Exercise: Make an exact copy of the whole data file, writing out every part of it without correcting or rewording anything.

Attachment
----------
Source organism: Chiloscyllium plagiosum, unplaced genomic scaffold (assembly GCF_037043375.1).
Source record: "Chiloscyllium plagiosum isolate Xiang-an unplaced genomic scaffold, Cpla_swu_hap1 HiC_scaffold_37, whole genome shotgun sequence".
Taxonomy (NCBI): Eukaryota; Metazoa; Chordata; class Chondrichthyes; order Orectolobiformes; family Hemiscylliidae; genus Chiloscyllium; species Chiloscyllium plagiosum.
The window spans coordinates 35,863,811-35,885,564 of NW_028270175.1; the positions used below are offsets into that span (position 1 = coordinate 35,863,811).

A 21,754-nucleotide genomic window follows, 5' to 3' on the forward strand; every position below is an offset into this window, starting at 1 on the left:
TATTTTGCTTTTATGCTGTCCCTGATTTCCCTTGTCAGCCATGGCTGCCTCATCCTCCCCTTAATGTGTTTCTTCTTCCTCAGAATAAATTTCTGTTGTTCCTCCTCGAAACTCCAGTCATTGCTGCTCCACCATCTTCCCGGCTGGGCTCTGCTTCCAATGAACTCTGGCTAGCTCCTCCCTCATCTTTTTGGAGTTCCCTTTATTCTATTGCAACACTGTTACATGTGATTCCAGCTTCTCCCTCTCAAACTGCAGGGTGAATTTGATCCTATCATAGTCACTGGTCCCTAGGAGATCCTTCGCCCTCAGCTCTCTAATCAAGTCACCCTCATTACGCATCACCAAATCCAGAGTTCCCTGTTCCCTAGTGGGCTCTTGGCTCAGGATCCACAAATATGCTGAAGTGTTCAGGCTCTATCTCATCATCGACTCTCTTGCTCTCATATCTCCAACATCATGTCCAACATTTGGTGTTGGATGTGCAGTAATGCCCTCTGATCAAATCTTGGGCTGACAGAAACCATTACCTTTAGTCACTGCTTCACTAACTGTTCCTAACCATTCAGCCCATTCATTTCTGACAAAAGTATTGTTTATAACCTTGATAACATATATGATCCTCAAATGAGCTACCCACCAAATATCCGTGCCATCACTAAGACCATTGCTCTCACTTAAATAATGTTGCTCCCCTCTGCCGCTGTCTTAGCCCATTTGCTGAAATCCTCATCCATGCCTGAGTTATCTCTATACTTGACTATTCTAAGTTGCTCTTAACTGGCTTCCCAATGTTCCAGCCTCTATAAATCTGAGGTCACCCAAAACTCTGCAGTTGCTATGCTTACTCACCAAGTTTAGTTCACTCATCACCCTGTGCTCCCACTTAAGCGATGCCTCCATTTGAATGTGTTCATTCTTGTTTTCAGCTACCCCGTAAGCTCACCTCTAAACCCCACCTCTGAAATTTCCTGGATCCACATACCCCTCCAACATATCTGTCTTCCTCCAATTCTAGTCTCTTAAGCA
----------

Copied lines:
Source organism: Chiloscyllium plagiosum, unplaced genomic scaffold (assembly GCF_037043375.1).
Source record: "Chiloscyllium plagiosum isolate Xiang-an unplaced genomic scaffold, Cpla_swu_hap1 HiC_scaffold_37, whole genome shotgun sequence".
Taxonomy (NCBI): Eukaryota; Metazoa; Chordata; class Chondrichthyes; order Orectolobiformes; family Hemiscylliidae; genus Chiloscyllium; species Chiloscyllium plagiosum.
The window spans coordinates 35,863,811-35,885,564 of NW_028270175.1; the positions used below are offsets into that span (position 1 = coordinate 35,863,811).

A 21,754-nucleotide genomic window follows, 5' to 3' on the forward strand; every position below is an offset into this window, starting at 1 on the left:
TATTTTGCTTTTATGCTGTCCCTGATTTCCCTTGTCAGCCATGGCTGCCTCATCCTCCCCTTAATGTGTTTCTTCTTCCTCAGAATAAATTTCTGTTGTTCCTCCTCGAAACTCCAGTCATTGCTGCTCCACCATCTTCCCGGCTGGGCTCTGCTTCCAATGAACTCTGGCTAGCTCCTCCCTCATCTTTTTGGAGTTCCCTTTATTCTATTGCAACACTGTTACATGTGATTCCAGCTTCTCCCTCTCAAACTGCAGGGTGAATTTGATCCTATCATAGTCACTGGTCCCTAGGAGATCCTTCGCCCTCAGCTCTCTAATCAAGTCACCCTCATTACGCATCACCAAATCCAGAGTTCCCTGTTCCCTAGTGGGCTCTTGGCTCAGGATCCACAAATATGCTGAAGTGTTCAGGCTCTATCTCATCATCGACTCTCTTGCTCTCATATCTCCAACATCATGTCCAACATTTGGTGTTGGATGTGCAGTAATGCCCTCTGATCAAATCTTGGGCTGACAGAAACCATTACCTTTAGTCACTGCTTCACTAACTGTTCCTAACCATTCAGCCCATTCATTTCTGACAAAAGTATTGTTTATAACCTTGATAACATATATGATCCTCAAATGAGCTACCCACCAAATATCCGTGCCATCACTAAGACCATTGCTCTCACTTAAATAATGTTGCTCCCCTCTGCCGCTGTCTTAGCCCATTTGCTGAAATCCTCATCCATGCCTGAGTTATCTCTATACTTGACTATTCTAAGTTGCTCTTAACTGGCTTCCCAATGTTCCAGCCTCTATAAATCTGAGGTCACCCAAAACTCTGCAGTTGCTATGCTTACTCACCAAGTTTAGTTCACTCATCACCCTGTGCTCCCACTTAAGCGATGCCTCCATTTGAATGTGTTCATTCTTGTTTTCAGCTACCCCGTAAGCTCACCTCTAAACCCCACCTCTGAAATTTCCTGGATCCACATACCCCTCCAACATATCTGTCTTCCTCCAATTCTAGTCTCTTAAGCA